Book Image

Learning jQuery 3 - Fifth Edition

By : Jonathan Chaffer, Karl Swedberg
Book Image

Learning jQuery 3 - Fifth Edition

By: Jonathan Chaffer, Karl Swedberg

Overview of this book

If you are a web developer and want to create web applications that look good, are efficient, have rich user interfaces, and integrate seamlessly with any backend using AJAX, then this book is the ideal match for you. We’ll show you how you can integrate jQuery 3.0 into your web pages, avoid complex JavaScript code, create brilliant animation effects for your web applications, and create a flawless app. We start by configuring and customising the jQuery environment, and getting hands-on with DOM manipulation. Next, we’ll explore event handling advanced animations, creating optimised user interfaces, and building useful third-party plugins. Also, we'll learn how to integrate jQuery with your favourite back-end framework. Moving on, we’ll learn how the ECMAScript 6 features affect your web development process with jQuery. we’ll discover how to use the newly introduced JavaScript promises and the new animation API in jQuery 3.0 in great detail, along with sample code and examples. By the end of the book, you will be able to successfully create a fully featured and efficient single page web application and leverage all the new features of jQuery 3.0 effectively.
Table of Contents (23 chapters)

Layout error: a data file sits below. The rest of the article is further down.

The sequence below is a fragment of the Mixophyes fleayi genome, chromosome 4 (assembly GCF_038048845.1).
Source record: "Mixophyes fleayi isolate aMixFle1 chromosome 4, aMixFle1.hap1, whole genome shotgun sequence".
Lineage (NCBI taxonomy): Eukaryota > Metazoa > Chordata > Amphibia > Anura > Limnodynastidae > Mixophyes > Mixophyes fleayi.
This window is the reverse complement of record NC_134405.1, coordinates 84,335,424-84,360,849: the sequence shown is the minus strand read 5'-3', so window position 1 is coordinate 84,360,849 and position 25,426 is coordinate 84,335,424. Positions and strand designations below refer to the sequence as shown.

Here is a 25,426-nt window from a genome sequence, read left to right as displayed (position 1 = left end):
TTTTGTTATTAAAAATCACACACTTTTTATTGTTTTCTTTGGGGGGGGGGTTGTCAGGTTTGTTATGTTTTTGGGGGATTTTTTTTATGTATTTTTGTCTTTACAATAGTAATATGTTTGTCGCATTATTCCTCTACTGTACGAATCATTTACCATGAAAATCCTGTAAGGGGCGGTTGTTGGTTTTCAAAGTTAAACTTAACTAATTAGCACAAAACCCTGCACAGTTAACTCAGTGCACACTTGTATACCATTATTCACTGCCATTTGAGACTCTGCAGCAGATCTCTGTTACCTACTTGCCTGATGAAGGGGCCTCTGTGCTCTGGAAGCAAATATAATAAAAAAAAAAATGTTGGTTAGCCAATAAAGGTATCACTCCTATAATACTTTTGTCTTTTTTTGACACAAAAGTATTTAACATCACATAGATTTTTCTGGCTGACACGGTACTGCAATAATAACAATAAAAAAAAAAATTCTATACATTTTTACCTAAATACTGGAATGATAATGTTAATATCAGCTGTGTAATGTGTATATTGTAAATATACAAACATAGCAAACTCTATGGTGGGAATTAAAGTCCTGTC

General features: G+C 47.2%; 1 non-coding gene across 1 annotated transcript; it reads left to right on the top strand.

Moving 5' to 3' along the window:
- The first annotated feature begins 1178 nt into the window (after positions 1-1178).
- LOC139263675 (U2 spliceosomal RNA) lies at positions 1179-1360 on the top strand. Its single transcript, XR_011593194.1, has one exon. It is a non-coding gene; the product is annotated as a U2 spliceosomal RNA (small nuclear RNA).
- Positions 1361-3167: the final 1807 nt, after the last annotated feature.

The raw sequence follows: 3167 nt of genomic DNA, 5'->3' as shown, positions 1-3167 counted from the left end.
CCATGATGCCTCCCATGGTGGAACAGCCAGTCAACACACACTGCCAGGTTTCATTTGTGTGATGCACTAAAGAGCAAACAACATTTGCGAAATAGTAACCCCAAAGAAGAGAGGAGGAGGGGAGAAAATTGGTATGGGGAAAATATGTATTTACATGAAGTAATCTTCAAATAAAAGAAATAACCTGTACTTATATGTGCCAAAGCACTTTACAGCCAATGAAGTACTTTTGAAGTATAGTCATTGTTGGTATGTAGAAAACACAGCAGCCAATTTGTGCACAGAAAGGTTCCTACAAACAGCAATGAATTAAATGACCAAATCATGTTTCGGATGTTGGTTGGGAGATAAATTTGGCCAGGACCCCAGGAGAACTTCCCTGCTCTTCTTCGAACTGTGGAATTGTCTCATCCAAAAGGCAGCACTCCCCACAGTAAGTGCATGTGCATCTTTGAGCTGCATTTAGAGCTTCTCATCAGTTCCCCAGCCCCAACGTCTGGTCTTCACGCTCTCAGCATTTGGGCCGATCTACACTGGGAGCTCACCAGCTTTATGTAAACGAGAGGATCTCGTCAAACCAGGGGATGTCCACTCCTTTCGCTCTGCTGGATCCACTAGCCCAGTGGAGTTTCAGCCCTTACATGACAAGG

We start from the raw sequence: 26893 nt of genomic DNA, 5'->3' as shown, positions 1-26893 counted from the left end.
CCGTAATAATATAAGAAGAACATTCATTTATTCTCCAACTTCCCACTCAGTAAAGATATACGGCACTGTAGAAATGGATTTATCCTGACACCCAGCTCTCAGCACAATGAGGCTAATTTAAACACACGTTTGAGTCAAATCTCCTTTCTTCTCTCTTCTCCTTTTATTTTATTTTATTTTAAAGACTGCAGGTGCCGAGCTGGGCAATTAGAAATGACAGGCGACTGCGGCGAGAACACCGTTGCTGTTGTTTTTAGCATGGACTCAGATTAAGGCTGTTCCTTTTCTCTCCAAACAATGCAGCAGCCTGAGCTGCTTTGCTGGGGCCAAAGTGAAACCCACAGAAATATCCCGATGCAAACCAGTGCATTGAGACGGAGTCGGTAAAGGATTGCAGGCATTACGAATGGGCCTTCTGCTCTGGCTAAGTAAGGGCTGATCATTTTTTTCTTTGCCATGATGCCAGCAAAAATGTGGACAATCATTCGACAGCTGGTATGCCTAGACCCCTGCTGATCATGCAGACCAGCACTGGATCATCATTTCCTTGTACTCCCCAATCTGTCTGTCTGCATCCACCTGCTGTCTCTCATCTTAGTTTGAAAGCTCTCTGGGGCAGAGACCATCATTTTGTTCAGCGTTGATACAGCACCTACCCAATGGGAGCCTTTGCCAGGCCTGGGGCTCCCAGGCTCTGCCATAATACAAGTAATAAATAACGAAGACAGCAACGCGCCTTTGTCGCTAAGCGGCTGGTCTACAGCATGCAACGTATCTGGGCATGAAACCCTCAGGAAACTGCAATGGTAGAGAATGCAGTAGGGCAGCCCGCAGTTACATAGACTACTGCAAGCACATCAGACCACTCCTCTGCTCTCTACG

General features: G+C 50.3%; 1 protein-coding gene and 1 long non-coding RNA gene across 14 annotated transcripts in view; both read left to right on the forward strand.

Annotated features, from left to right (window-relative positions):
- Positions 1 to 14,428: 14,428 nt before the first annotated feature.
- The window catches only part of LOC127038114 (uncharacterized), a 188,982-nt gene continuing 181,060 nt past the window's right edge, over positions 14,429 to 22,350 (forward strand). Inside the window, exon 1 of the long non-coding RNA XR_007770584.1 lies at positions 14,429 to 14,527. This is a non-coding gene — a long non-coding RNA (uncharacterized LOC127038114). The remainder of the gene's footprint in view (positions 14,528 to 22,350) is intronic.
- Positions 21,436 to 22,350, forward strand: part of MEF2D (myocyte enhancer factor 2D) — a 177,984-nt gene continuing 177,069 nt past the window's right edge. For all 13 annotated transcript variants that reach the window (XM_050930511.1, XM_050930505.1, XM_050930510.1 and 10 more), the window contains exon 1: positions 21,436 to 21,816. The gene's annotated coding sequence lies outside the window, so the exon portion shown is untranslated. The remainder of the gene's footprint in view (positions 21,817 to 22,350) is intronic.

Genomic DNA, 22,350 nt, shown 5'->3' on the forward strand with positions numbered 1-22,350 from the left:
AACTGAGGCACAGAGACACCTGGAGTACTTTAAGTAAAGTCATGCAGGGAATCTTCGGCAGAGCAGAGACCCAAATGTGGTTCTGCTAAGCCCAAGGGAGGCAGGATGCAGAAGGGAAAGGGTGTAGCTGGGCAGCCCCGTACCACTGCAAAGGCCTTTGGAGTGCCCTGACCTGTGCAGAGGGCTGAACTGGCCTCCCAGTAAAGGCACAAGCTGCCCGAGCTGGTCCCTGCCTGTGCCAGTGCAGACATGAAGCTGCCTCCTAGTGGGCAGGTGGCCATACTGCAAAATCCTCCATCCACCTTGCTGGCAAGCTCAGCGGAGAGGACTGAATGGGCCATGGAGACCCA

Title Page
About the Authors
About the Reviewer
Customer Feedback

DOM tree manipulation

The .attr() and .prop() methods are very powerful tools, and with them we can make targeted changes to the document. We still haven't seen ways to change the overall structure of the document though. To actually manipulate the DOM tree, you'll need to learn a bit more about the function that lies at the very heart of the jQuery library.

The $() function revisited

From the start of this book, we've been using the $() function to access elements in a document. As we've seen, this function acts as a factory, producing new jQuery objects that point to the elements described by CSS selectors.

This isn't all that the $() function can do. It can also change the contents of a page. Simply by passing a snippet of HTML code to the function, we can create an entirely new DOM structure.


Accessibility reminderWe should keep in mind, once again, the inherent danger in making certain functionality, visual appeal, or textual information available only to those with web browsers capable...